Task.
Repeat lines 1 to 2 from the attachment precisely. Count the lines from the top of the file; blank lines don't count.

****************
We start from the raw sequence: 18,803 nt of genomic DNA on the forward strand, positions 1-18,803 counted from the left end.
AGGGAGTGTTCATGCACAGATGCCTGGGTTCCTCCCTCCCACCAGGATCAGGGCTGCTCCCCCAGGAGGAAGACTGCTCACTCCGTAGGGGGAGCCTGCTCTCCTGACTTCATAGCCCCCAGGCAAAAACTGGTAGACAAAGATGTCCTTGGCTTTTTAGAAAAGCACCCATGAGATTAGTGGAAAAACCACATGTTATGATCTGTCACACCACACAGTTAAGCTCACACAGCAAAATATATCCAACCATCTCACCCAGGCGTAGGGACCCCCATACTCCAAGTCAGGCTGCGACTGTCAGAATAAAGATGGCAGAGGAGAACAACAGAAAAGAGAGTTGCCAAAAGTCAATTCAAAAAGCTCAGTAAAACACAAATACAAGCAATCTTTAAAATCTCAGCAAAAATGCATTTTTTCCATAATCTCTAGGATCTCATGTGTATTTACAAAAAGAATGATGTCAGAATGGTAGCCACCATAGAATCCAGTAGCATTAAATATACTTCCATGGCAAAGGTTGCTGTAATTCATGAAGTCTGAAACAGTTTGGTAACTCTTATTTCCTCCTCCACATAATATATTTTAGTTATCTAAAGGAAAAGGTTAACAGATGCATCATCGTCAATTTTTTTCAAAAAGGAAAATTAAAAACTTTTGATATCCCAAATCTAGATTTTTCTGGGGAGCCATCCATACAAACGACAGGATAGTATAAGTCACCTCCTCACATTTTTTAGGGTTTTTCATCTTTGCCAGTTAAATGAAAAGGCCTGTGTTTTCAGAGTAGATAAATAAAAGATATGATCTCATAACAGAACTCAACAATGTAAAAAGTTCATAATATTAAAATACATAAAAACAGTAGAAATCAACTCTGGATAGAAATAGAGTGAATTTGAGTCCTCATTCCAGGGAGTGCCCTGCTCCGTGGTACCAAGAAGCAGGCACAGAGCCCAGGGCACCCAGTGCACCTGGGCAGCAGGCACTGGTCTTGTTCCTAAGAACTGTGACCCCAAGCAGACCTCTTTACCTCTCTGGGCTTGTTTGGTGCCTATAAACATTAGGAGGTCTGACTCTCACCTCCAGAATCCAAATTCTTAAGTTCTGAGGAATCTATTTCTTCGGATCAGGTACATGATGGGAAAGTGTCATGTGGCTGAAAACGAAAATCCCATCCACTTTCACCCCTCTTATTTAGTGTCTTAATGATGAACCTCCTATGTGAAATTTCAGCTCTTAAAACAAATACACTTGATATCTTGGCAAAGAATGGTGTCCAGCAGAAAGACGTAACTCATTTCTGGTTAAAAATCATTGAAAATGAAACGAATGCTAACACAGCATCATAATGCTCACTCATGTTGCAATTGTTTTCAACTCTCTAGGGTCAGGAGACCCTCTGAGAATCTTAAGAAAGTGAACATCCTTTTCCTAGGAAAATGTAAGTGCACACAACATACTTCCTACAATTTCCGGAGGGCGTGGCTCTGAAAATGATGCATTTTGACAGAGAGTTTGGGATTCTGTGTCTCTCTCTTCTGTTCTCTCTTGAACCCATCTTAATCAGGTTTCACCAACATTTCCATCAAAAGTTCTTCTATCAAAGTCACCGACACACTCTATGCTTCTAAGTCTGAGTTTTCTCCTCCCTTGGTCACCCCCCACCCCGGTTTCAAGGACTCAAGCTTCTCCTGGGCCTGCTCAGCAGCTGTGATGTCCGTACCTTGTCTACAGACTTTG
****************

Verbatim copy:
We start from the raw sequence: 18,803 nt of genomic DNA on the forward strand, positions 1-18,803 counted from the left end.
AGGGAGTGTTCATGCACAGATGCCTGGGTTCCTCCCTCCCACCAGGATCAGGGCTGCTCCCCCAGGAGGAAGACTGCTCACTCCGTAGGGGGAGCCTGCTCTCCTGACTTCATAGCCCCCAGGCAAAAACTGGTAGACAAAGATGTCCTTGGCTTTTTAGAAAAGCACCCATGAGATTAGTGGAAAAACCACATGTTATGATCTGTCACACCACACAGTTAAGCTCACACAGCAAAATATATCCAACCATCTCACCCAGGCGTAGGGACCCCCATACTCCAAGTCAGGCTGCGACTGTCAGAATAAAGATGGCAGAGGAGAACAACAGAAAAGAGAGTTGCCAAAAGTCAATTCAAAAAGCTCAGTAAAACACAAATACAAGCAATCTTTAAAATCTCAGCAAAAATGCATTTTTTCCATAATCTCTAGGATCTCATGTGTATTTACAAAAAGAATGATGTCAGAATGGTAGCCACCATAGAATCCAGTAGCATTAAATATACTTCCATGGCAAAGGTTGCTGTAATTCATGAAGTCTGAAACAGTTTGGTAACTCTTATTTCCTCCTCCACATAATATATTTTAGTTATCTAAAGGAAAAGGTTAACAGATGCATCATCGTCAATTTTTTTCAAAAAGGAAAATTAAAAACTTTTGATATCCCAAATCTAGATTTTTCTGGGGAGCCATCCATACAAACGACAGGATAGTATAAGTCACCTCCTCACATTTTTTAGGGTTTTTCATCTTTGCCAGTTAAATGAAAAGGCCTGTGTTTTCAGAGTAGATAAATAAAAGATATGATCTCATAACAGAACTCAACAATGTAAAAAGTTCATAATATTAAAATACATAAAAACAGTAGAAATCAACTCTGGATAGAAATAGAGTGAATTTGAGTCCTCATTCCAGGGAGTGCCCTGCTCCGTGGTACCAAGAAGCAGGCACAGAGCCCAGGGCACCCAGTGCACCTGGGCAGCAGGCACTGGTCTTGTTCCTAAGAACTGTGACCCCAAGCAGACCTCTTTACCTCTCTGGGCTTGTTTGGTGCCTATAAACATTAGGAGGTCTGACTCTCACCTCCAGAATCCAAATTCTTAAGTTCTGAGGAATCTATTTCTTCGGATCAGGTACATGATGGGAAAGTGTCATGTGGCTGAAAACGAAAATCCCATCCACTTTCACCCCTCTTATTTAGTGTCTTAATGATGAACCTCCTATGTGAAATTTCAGCTCTTAAAACAAATACACTTGATATCTTGGCAAAGAATGGTGTCCAGCAGAAAGACGTAACTCATTTCTGGTTAAAAATCATTGAAAATGAAACGAATGCTAACACAGCATCATAATGCTCACTCATGTTGCAATTGTTTTCAACTCTCTAGGGTCAGGAGACCCTCTGAGAATCTTAAGAAAGTGAACATCCTTTTCCTAGGAAAATGTAAGTGCACACAACATACTTCCTACAATTTCCGGAGGGCGTGGCTCTGAAAATGATGCATTTTGACAGAGAGTTTGGGATTCTGTGTCTCTCTCTTCTGTTCTCTCTTGAACCCATCTTAATCAGGTTTCACCAACATTTCCATCAAAAGTTCTTCTATCAAAGTCACCGACACACTCTATGCTTCTAAGTCTGAGTTTTCTCCTCCCTTGGTCACCCCCCACCCCGGTTTCAAGGACTCAAGCTTCTCCTGGGCCTGCTCAGCAGCTGTGATGTCCGTACCTTGTCTACAGACTTTG